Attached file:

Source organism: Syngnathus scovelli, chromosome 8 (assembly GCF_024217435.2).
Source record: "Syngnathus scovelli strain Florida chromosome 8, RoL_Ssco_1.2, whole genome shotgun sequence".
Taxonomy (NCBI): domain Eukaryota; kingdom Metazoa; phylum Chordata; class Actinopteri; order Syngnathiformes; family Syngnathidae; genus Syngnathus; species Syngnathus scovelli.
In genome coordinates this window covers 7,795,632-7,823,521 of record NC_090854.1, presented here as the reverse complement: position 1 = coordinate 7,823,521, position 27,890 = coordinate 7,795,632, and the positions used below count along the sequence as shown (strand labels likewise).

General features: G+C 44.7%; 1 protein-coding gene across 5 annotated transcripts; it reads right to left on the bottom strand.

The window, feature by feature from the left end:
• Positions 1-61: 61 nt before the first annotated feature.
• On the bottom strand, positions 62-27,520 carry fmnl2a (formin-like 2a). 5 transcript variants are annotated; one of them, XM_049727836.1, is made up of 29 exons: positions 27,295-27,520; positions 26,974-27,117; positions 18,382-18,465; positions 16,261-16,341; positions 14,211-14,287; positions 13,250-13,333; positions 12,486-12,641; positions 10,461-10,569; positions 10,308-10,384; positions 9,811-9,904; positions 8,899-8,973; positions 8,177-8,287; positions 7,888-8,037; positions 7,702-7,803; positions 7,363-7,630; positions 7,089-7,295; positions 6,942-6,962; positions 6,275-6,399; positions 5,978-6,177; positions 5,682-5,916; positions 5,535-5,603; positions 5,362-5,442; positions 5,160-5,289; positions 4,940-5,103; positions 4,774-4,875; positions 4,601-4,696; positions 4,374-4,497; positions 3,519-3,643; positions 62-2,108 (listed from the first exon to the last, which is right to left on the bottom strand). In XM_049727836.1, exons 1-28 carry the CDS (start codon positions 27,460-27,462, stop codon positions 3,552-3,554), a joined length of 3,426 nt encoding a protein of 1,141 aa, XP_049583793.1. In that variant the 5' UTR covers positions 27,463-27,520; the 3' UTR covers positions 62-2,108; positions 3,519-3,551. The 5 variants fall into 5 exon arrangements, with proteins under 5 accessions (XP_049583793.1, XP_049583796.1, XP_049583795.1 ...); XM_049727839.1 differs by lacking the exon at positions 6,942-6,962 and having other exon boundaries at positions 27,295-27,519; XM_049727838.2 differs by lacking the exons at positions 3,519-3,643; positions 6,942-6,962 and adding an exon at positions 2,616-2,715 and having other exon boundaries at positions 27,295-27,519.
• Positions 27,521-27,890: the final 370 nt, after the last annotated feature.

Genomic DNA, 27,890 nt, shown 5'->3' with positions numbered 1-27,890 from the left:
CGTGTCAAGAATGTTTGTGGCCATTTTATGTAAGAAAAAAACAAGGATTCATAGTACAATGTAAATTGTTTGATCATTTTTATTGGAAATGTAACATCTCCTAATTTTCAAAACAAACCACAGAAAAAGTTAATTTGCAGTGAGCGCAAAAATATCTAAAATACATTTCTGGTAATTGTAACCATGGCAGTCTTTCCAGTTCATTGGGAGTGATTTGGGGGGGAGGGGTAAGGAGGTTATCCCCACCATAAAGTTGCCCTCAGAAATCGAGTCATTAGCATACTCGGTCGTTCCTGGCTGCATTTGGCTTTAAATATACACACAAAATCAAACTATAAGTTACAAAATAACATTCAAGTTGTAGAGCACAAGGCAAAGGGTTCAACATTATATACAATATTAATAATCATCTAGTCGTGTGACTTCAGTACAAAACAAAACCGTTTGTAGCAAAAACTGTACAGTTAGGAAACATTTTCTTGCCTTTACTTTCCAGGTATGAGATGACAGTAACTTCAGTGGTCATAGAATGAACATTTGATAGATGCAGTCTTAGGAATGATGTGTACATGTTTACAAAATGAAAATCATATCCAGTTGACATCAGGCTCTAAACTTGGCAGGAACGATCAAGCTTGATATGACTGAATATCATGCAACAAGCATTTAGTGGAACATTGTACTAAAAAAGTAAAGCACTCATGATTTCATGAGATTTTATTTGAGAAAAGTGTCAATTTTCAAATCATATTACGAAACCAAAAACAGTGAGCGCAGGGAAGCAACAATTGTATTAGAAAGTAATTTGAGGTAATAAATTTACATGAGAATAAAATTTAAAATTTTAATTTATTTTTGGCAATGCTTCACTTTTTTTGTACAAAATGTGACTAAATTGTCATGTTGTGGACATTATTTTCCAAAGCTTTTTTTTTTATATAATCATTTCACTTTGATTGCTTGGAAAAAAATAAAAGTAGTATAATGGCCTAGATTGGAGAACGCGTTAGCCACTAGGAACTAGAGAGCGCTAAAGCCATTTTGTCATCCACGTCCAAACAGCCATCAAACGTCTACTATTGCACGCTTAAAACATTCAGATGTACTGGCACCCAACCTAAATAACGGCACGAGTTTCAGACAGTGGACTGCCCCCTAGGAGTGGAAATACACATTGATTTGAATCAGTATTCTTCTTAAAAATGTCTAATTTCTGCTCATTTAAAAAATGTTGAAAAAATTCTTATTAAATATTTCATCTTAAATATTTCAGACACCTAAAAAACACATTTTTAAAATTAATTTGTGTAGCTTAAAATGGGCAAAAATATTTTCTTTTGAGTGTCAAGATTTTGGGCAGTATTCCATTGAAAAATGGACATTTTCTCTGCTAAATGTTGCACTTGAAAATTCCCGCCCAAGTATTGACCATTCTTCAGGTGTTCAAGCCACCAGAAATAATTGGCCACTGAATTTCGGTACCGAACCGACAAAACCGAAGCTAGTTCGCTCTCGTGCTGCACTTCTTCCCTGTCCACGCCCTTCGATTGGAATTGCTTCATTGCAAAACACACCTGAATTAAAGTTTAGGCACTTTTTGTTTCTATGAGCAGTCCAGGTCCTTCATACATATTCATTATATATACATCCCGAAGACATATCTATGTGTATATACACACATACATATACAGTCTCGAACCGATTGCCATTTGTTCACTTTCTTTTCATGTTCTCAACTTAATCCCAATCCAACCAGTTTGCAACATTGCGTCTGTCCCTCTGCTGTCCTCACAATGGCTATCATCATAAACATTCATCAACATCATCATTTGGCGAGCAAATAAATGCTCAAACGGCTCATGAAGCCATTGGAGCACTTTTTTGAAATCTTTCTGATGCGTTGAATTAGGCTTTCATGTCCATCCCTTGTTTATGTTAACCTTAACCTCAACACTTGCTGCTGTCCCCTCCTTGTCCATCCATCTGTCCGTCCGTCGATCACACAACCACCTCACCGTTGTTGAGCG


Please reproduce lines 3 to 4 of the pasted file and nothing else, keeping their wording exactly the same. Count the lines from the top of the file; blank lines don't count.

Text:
Taxonomy (NCBI): domain Eukaryota; kingdom Metazoa; phylum Chordata; class Actinopteri; order Syngnathiformes; family Syngnathidae; genus Syngnathus; species Syngnathus scovelli.
In genome coordinates this window covers 7,795,632-7,823,521 of record NC_090854.1, presented here as the reverse complement: position 1 = coordinate 7,823,521, position 27,890 = coordinate 7,795,632, and the positions used below count along the sequence as shown (strand labels likewise).